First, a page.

Monday, October 25, 2004


Living as I do in Toronto, Canada's largest city, I sometimes feel a little alone as a Conservative. Everywhere you look, people rail against the right wing and make you feel like somewhat of a political leper: "You don't think port-o-potties for those poor homeless people is the right thing to do? Shame on you!"

Especially if you are a fan of Dubya. Poll after poll show that Canadians downright loathe this President, which makes me SO proud. At times, I almost feel "un-Canadian" for supporting Bush's re-election. And the constant defence gets tiring. You get the feeling that this is the most hated President in the nation's history.

Until you look waaaaaaaaay back to 1984.

In that election, where Ronald Reagan was running for re-election against Walter Mondale, the American Left equally hated Reagan's administration. As a column from Jennifer Nelson on reminds us:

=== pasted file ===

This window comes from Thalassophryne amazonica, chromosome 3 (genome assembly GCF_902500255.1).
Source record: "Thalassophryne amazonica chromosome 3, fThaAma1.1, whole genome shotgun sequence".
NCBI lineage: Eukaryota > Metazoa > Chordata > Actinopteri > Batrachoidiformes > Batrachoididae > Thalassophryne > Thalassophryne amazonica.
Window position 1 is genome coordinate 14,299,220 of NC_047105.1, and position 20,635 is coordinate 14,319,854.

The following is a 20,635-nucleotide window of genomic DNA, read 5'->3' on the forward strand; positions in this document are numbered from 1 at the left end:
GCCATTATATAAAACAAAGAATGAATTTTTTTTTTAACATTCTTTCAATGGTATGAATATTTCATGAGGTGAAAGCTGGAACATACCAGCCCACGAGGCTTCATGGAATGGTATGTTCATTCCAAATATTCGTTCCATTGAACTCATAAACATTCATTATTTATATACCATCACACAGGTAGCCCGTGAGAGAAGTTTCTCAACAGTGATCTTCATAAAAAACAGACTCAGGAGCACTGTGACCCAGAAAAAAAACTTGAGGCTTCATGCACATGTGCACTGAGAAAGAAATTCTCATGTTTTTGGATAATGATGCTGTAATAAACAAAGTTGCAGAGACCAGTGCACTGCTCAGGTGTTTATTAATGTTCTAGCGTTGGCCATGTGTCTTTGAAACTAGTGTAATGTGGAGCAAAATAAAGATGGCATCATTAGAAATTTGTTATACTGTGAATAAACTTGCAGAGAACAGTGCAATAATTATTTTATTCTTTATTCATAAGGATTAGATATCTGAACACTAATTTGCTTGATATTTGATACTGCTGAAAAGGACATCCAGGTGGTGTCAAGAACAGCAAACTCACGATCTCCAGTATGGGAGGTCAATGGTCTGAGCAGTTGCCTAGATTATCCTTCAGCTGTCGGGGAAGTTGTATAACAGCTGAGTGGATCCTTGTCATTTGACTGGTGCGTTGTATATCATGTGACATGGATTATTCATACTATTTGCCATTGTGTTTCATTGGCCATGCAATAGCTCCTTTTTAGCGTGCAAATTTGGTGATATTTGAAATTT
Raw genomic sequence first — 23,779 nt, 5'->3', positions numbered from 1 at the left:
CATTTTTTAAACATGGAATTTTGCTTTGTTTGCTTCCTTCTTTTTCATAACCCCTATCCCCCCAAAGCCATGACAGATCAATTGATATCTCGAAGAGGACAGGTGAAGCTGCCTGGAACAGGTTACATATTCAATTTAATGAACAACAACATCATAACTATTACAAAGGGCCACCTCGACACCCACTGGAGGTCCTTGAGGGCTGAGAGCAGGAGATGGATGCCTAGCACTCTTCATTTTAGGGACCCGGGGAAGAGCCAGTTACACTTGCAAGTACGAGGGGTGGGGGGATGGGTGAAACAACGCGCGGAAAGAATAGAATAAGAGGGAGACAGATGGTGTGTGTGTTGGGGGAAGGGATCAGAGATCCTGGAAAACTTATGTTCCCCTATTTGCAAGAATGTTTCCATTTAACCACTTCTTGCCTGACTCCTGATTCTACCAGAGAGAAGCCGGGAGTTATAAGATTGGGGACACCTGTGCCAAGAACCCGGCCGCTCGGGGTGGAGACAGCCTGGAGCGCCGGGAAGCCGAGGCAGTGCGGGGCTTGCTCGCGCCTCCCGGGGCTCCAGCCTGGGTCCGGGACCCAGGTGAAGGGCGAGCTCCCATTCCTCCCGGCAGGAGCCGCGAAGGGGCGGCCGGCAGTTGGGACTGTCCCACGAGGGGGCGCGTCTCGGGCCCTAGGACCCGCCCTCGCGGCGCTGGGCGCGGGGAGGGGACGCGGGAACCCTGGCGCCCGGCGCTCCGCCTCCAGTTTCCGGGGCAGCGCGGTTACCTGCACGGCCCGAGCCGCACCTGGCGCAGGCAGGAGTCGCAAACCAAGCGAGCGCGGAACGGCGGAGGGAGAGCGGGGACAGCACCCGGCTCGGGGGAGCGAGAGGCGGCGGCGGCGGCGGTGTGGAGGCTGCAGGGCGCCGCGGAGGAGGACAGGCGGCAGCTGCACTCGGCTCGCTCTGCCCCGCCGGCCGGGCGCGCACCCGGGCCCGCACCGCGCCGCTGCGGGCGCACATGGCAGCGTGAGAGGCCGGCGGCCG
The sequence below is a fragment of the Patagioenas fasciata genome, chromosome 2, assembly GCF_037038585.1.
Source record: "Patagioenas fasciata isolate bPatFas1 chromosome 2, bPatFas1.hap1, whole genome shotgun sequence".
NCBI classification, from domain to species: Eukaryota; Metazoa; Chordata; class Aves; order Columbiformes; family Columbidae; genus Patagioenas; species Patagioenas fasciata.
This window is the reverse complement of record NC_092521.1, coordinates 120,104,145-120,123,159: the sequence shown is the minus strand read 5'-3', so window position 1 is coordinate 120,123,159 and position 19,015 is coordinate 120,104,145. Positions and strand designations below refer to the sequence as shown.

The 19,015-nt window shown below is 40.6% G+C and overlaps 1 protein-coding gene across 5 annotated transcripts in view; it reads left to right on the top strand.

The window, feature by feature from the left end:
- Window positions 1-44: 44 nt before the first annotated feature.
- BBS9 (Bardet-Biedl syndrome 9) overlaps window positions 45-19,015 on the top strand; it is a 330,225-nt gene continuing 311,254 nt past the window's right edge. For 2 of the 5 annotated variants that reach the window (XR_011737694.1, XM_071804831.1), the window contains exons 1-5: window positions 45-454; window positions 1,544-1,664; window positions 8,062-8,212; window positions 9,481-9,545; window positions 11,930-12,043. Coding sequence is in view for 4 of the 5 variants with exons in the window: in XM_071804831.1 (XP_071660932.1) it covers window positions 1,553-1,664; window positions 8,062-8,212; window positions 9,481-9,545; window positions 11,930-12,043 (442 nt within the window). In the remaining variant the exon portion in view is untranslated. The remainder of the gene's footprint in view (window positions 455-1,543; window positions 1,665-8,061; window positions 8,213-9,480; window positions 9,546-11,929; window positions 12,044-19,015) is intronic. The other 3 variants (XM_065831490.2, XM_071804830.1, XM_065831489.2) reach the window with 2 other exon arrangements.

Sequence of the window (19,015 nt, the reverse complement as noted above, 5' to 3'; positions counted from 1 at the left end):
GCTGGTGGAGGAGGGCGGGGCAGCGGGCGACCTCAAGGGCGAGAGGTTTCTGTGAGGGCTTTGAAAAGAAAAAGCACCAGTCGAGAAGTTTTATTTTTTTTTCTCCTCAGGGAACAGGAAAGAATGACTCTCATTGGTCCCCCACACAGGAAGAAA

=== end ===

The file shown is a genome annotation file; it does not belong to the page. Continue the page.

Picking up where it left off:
"If you buy their version of the Reagan presidency, he invented homelessness, eliminated birth control for the poor and personally killed thousands in El Salvador, Nicaragua, Guatemala and Honduras. He created AIDS and apartheid and single-handedly broke the back of organized labor. You think the liberals dislike Don Rumsfeld? Just ask them about James Watt!

Don't forget about Reagan's "assault on the poor." No, the left wing of American politics couldn't just disagree with Reagan's economic policies -- he was assaulting the poor."

Sound familiar? And look how Reagan did. He laid the electoral smackdown on Mondale in the subsequent election. Not that I'm suggesting that Dubya will clean Kerry's clock, but it is reassuring to know that Reagan went through the same crap as well.

It makes me feel better that when the leftist hand-wringers in the media and in the Democratic party talk about how the last four years have been the most controversial in history, I know they have no sense. Of history.

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